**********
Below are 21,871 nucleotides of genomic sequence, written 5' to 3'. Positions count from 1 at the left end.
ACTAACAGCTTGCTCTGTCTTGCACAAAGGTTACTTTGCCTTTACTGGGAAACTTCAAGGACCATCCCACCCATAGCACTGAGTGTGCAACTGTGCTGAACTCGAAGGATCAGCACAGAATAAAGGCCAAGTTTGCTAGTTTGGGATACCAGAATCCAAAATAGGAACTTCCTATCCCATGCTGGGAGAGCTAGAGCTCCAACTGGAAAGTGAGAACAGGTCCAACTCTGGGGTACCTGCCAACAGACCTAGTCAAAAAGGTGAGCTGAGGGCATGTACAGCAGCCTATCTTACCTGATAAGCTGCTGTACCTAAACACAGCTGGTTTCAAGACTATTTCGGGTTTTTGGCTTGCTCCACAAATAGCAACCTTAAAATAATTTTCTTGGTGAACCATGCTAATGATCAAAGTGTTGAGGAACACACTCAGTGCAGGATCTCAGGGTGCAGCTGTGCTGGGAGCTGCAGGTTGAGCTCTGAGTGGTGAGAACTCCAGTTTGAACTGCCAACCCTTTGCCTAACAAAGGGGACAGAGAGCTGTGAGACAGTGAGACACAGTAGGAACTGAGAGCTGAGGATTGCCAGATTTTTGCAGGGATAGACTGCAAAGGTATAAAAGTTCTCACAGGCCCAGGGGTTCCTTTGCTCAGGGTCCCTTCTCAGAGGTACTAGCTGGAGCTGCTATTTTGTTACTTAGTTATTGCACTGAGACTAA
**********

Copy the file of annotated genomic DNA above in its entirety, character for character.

Below are 21,871 nucleotides of genomic sequence, written 5' to 3'. Positions count from 1 at the left end.
ACTAACAGCTTGCTCTGTCTTGCACAAAGGTTACTTTGCCTTTACTGGGAAACTTCAAGGACCATCCCACCCATAGCACTGAGTGTGCAACTGTGCTGAACTCGAAGGATCAGCACAGAATAAAGGCCAAGTTTGCTAGTTTGGGATACCAGAATCCAAAATAGGAACTTCCTATCCCATGCTGGGAGAGCTAGAGCTCCAACTGGAAAGTGAGAACAGGTCCAACTCTGGGGTACCTGCCAACAGACCTAGTCAAAAAGGTGAGCTGAGGGCATGTACAGCAGCCTATCTTACCTGATAAGCTGCTGTACCTAAACACAGCTGGTTTCAAGACTATTTCGGGTTTTTGGCTTGCTCCACAAATAGCAACCTTAAAATAATTTTCTTGGTGAACCATGCTAATGATCAAAGTGTTGAGGAACACACTCAGTGCAGGATCTCAGGGTGCAGCTGTGCTGGGAGCTGCAGGTTGAGCTCTGAGTGGTGAGAACTCCAGTTTGAACTGCCAACCCTTTGCCTAACAAAGGGGACAGAGAGCTGTGAGACAGTGAGACACAGTAGGAACTGAGAGCTGAGGATTGCCAGATTTTTGCAGGGATAGACTGCAAAGGTATAAAAGTTCTCACAGGCCCAGGGGTTCCTTTGCTCAGGGTCCCTTCTCAGAGGTACTAGCTGGAGCTGCTATTTTGTTACTTAGTTATTGCACTGAGACTAA